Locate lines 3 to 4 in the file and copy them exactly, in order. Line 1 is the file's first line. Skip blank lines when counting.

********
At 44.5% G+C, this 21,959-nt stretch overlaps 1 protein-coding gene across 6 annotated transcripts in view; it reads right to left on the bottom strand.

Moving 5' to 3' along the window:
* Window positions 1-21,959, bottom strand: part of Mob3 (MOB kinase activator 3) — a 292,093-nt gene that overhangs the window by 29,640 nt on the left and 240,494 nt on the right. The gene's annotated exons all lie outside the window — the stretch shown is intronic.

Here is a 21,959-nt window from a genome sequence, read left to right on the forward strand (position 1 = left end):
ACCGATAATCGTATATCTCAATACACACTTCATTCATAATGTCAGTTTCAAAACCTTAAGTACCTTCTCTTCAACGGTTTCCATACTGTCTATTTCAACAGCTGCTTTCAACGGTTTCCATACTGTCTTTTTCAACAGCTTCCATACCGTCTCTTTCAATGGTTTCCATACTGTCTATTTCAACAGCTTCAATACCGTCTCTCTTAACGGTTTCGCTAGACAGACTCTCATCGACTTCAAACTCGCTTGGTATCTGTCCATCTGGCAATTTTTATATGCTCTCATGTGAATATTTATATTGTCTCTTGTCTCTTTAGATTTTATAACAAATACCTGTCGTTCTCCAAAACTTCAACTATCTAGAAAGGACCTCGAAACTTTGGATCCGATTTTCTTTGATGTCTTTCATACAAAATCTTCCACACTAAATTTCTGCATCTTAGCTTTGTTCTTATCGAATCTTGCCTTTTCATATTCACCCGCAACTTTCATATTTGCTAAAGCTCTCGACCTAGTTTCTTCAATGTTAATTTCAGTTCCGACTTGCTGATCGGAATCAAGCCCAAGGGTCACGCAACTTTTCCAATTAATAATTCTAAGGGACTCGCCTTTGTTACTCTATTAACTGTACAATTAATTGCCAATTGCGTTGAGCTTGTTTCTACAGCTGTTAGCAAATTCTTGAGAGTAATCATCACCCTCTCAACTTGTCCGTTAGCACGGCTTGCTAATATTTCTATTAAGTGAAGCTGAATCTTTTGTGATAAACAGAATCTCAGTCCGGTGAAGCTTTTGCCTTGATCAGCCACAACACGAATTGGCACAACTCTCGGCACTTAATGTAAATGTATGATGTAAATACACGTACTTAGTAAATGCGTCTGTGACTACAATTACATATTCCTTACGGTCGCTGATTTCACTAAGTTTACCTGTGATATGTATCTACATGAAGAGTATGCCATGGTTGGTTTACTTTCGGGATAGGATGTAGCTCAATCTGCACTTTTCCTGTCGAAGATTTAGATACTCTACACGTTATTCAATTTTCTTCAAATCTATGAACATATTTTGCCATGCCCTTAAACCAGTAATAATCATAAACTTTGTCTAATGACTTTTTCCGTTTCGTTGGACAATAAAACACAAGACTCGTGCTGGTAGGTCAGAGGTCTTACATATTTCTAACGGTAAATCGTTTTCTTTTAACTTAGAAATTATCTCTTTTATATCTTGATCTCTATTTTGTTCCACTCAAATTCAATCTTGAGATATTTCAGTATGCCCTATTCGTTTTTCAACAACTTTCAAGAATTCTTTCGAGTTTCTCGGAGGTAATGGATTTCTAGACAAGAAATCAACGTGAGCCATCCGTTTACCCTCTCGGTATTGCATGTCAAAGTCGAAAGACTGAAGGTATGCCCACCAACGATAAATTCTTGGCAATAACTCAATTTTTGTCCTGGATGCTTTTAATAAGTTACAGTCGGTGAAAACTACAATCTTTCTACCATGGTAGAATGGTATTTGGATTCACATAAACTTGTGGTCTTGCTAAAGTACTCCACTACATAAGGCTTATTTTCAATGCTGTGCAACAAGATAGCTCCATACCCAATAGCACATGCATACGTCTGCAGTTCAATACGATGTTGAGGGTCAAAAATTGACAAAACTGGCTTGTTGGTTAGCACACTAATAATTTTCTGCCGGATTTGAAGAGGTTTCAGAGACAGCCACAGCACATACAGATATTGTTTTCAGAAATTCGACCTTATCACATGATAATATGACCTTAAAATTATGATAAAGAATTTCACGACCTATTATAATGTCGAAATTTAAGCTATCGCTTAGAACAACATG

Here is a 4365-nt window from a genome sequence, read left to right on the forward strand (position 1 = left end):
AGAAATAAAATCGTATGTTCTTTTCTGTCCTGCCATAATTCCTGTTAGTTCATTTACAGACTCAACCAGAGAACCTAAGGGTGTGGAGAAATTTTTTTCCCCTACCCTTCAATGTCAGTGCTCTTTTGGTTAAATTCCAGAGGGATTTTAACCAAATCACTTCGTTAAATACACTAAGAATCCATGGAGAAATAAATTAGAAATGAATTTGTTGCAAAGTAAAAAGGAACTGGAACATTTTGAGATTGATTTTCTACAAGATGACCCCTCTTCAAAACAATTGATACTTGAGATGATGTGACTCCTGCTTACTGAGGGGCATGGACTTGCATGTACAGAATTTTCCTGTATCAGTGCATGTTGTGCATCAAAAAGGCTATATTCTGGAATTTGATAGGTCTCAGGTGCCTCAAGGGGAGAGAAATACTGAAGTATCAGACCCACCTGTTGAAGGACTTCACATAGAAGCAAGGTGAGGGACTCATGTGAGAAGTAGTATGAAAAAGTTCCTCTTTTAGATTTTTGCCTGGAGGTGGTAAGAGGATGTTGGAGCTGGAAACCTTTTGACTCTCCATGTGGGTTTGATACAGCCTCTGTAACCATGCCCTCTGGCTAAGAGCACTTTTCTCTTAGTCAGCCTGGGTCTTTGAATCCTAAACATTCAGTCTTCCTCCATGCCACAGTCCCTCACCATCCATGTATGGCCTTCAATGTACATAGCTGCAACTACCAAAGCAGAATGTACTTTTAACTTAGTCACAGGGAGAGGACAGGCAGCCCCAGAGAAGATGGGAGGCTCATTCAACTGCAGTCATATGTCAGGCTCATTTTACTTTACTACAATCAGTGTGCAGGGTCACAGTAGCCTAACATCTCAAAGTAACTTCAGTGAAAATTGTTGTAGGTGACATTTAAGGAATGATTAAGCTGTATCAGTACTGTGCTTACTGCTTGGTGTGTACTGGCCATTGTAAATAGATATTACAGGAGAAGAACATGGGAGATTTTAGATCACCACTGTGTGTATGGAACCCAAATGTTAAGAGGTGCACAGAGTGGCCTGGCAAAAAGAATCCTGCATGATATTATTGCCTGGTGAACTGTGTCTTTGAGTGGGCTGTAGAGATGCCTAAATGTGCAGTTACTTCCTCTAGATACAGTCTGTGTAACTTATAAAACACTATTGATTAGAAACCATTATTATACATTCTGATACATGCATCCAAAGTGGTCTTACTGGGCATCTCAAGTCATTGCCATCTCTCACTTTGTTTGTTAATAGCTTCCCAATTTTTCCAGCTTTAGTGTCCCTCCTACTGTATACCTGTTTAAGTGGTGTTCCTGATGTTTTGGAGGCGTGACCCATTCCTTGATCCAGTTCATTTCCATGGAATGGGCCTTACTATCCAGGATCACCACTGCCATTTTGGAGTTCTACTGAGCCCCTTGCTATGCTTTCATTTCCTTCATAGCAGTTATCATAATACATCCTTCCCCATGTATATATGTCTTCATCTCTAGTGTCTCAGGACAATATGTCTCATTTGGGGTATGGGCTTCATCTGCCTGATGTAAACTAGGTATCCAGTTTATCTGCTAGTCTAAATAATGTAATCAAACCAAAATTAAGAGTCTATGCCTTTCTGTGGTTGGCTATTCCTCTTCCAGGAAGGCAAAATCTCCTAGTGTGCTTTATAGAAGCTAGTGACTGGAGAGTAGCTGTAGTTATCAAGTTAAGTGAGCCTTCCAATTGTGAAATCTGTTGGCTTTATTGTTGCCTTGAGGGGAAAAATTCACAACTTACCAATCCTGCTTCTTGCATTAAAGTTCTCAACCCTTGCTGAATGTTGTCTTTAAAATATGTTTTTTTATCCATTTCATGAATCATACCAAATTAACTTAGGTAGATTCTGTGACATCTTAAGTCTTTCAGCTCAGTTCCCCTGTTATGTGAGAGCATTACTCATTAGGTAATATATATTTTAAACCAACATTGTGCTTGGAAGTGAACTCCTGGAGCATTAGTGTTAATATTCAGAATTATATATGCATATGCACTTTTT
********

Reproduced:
* Window positions 1-21,959, bottom strand: part of Mob3 (MOB kinase activator 3) — a 292,093-nt gene that overhangs the window by 29,640 nt on the left and 240,494 nt on the right. The gene's annotated exons all lie outside the window — the stretch shown is intronic.

Here is a 21,959-nt window from a genome sequence, read left to right on the forward strand (position 1 = left end):